Those of us who knew her will miss Stephanie so much… So many circles and tables, her congregations, her mother’s heart, and most of all her own home has an empty space without her, and in this grief, we are connected to every one of you who has lost a dear one… we’re connected to a whole world that grieves because like Jesus’ disciples, so few of us understand about the loaves. We are clueless, really, most of the time, to God’s abundance.
Here at Christ, we are about to embark on a Capital Campaign together and as we have had initial conversations around little tables about our capacity as a congregation—and if and whether we can do the things we think God is calling us to do—specifically, right now, that is to renovate our kitchens and pay our first Deacon and seed a hunger ministry that could transform us and bring new life for years to come.
This is a big dream for a congregation that has historically thought of itself as “struggling”…
One of our team leaders wrote this to me:
Our congregation clearly faces significant challenges and we ought to be wise about how we move forward… The one decision we can’t afford to make is to be safe. First of all, if we think we are safe or can be safe we are operating under an illusion, and secondly, a desire to be safe is a decision to underperform, to be irrelevant and cease to exist. Therefore, as we celebrate 150 years, let’s celebrate with a full recognition of all it entails.
We can’t help it… our inclination is to restrict God’s intent to restore life to all.
We resist and oppose just how far God is willing to go so that all experience resurrected life. We always tend to make God less than God is...
But death, birth, baptism, diagnosis, tragedy, celebration can also potentially connect us to the God who experiences all of these milestones personally…
Another Teresa said, “Let us touch the dying, the poor, the lonely and the unwanted according to the graces we have received and let us not be ashamed or slow to do the humble work.”
She also said, “In this life we can do no great things. We can only do small things with great love.” – Mother Teresa
Spiritual nourishment for faithful people is essential, and our congregation’s mission cannot end there. Like Jesus himself, his disciples are continually called to a larger vision of mission -- one that aims to embrace the outsider, the stranger…
I’m going to end with a few words from preacher Karoline Lewis:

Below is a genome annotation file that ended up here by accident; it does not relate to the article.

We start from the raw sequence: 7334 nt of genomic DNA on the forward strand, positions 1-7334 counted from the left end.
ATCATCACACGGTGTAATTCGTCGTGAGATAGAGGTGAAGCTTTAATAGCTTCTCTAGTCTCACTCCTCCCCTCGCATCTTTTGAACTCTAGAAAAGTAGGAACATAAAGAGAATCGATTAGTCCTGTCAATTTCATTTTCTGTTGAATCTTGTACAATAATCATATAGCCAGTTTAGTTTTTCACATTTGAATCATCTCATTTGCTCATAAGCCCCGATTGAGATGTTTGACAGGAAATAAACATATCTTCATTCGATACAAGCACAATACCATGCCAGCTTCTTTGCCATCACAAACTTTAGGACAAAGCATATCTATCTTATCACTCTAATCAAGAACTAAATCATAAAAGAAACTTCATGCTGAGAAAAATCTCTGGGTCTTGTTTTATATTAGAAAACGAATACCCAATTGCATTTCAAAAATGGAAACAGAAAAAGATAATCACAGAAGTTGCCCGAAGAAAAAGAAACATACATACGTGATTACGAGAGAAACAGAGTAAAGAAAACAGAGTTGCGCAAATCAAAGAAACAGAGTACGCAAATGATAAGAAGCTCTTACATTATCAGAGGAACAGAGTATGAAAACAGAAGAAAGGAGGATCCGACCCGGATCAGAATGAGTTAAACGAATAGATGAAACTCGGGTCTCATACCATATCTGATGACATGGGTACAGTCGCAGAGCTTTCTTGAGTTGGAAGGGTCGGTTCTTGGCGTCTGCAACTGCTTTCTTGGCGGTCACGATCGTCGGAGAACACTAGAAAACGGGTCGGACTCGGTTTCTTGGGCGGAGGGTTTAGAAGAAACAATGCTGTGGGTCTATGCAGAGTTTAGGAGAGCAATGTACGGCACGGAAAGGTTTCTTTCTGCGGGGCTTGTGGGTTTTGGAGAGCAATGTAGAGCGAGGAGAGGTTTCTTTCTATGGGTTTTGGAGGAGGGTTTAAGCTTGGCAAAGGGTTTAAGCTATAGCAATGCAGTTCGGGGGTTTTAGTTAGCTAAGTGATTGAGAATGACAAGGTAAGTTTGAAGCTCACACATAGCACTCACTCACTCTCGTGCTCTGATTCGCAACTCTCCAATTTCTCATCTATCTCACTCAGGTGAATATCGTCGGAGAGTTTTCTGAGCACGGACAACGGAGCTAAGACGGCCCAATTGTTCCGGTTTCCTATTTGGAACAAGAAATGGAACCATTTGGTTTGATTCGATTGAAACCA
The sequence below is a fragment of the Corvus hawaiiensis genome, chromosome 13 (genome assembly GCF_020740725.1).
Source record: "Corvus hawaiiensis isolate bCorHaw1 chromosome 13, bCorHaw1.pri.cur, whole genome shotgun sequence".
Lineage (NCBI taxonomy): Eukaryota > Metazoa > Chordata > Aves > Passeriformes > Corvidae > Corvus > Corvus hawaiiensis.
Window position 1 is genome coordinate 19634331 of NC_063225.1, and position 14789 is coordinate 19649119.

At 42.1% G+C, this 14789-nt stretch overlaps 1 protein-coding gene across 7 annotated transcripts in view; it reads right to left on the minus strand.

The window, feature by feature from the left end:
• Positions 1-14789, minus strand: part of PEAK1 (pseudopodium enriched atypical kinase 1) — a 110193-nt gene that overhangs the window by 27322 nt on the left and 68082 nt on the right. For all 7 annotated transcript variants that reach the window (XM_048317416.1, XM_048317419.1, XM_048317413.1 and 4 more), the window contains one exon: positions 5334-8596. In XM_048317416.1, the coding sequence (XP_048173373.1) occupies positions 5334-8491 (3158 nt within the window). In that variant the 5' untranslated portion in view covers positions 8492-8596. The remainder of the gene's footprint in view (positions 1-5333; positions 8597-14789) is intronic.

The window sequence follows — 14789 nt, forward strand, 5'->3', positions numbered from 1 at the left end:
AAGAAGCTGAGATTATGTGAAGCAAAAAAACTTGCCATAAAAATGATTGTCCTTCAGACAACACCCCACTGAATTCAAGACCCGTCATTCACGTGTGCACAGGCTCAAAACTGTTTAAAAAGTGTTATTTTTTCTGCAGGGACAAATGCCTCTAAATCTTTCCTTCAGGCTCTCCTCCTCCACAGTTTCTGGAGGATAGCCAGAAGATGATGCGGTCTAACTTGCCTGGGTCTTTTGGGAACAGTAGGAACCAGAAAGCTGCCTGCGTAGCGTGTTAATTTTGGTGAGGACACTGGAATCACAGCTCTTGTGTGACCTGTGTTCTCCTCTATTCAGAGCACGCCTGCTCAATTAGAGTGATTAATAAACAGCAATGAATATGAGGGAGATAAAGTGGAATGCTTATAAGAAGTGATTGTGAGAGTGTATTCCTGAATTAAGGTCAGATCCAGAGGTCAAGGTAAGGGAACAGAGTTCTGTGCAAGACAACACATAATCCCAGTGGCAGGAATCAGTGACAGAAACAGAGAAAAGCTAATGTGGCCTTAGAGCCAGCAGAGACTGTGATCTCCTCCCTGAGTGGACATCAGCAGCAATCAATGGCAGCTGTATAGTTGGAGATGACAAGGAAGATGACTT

It is a rare moment when we glimpse how much beyond our comprehension God really is and how much beyond our imagination God’s love extends. And in that same moment, we perceive how easy it is to give in to this world’s estimations of God, this world’s [tendency] to limit what God can do. How quickly we retreat from zealous proclamation and settle for lukewarm confession. How often we shrink in fear from the bold belief, “Here is your God” (Isaiah 34:4).
In our worship and service together, in the risk-taking actions of throwing a really big party for our 150th Anniversary (to bring all kinds of people from our past, present, and future to the table) and kicking off a Capital Campaign, God challenges us to consider how we will live out our faith together, in ways that will better reflect God’s kindness, mercy and justice.
We don’t have forever… we just have this time, this place… this season to recognize God’s abundance and give from it with great love.
 Karoline Lewis, workingpreacher.org
 Elisabeth Johnson, workingpreacher.org
 A note from Pike Hunter, “To add my own two-cents, I think the crumbs are Jesus (the Summer of John 6), that is why she is satisfied with them. This narrative is tucked right between the feeding of the 5000 and the 4000. All this bread is pointing to Jesus. Remember the disciples were hard-hearted after the feeding of the 5000 because they did not understand about the loaves. This woman, unclean outcast, not a disciple, understands about the loaves. Jesus is her bread of life. She'll take the crumbs because a crumb of Jesus is all of Him. And there will be even more baskets full of bread after the 4000. More Jesus! But this time all the bread is for the gentile, outcasts from the region of Tyre.” - Pike Hunter, in a comment attached to the commentary at workingpreacher.org on Mark 9 by Elisabeth Johnson, September 9, 2018.